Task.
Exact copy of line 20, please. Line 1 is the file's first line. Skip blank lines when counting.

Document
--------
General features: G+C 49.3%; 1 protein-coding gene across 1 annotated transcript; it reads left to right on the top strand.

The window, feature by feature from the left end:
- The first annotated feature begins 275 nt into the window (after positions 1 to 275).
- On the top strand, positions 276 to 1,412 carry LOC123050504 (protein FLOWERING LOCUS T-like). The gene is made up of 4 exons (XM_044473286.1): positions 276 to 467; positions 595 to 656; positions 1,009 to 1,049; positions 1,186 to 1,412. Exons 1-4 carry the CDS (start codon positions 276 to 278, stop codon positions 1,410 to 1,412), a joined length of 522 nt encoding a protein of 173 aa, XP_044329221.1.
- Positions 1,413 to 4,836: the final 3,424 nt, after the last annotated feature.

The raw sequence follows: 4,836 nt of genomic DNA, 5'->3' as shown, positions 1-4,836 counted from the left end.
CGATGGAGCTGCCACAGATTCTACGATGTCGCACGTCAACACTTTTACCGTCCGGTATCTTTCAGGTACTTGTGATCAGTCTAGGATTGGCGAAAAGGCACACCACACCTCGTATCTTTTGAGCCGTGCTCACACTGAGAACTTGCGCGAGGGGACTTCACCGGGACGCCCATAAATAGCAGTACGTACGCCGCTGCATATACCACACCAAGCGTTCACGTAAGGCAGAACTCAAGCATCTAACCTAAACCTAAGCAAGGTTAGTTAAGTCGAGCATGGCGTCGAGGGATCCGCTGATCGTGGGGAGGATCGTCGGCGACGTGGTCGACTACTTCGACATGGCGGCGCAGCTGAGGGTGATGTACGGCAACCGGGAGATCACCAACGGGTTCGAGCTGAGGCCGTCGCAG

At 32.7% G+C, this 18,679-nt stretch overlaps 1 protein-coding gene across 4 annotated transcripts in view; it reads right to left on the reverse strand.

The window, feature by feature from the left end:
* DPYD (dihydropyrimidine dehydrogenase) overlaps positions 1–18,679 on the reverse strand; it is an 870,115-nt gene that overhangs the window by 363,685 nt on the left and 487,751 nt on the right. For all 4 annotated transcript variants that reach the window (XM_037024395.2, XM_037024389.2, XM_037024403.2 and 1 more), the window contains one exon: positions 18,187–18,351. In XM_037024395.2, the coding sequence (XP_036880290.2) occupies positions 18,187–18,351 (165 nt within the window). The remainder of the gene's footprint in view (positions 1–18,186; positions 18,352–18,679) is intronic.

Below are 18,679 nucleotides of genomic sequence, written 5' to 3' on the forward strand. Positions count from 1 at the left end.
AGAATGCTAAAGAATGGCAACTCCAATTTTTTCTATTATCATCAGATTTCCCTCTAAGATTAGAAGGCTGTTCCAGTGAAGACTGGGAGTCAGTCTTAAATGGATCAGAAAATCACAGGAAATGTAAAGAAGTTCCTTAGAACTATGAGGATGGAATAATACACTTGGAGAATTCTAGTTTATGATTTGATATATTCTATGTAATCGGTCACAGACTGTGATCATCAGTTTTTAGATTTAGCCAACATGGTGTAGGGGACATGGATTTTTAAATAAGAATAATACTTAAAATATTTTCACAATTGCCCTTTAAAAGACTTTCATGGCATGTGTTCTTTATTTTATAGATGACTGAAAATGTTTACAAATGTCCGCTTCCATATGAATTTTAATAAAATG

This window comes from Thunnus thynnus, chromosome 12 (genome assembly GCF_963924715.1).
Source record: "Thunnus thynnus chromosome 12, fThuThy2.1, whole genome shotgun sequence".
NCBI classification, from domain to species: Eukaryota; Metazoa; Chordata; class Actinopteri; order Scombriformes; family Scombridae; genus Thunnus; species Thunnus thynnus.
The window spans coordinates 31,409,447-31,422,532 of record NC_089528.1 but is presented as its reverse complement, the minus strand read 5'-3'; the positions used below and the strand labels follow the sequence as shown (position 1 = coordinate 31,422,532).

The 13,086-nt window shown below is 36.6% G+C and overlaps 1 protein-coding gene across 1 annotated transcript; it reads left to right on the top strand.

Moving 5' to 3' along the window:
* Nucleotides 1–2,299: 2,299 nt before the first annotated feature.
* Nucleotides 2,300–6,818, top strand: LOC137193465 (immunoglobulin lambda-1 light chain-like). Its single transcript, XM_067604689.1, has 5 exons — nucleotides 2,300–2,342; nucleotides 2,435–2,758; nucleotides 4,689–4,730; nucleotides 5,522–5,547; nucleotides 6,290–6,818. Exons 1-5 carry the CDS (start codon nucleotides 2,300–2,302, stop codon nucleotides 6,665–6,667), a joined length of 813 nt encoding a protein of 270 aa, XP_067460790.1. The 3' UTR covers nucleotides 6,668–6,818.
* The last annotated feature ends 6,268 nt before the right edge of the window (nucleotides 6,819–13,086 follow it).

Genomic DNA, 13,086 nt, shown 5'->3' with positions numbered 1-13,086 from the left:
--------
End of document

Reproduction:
* Nucleotides 2,300–6,818, top strand: LOC137193465 (immunoglobulin lambda-1 light chain-like). Its single transcript, XM_067604689.1, has 5 exons — nucleotides 2,300–2,342; nucleotides 2,435–2,758; nucleotides 4,689–4,730; nucleotides 5,522–5,547; nucleotides 6,290–6,818. Exons 1-5 carry the CDS (start codon nucleotides 2,300–2,302, stop codon nucleotides 6,665–6,667), a joined length of 813 nt encoding a protein of 270 aa, XP_067460790.1. The 3' UTR covers nucleotides 6,668–6,818.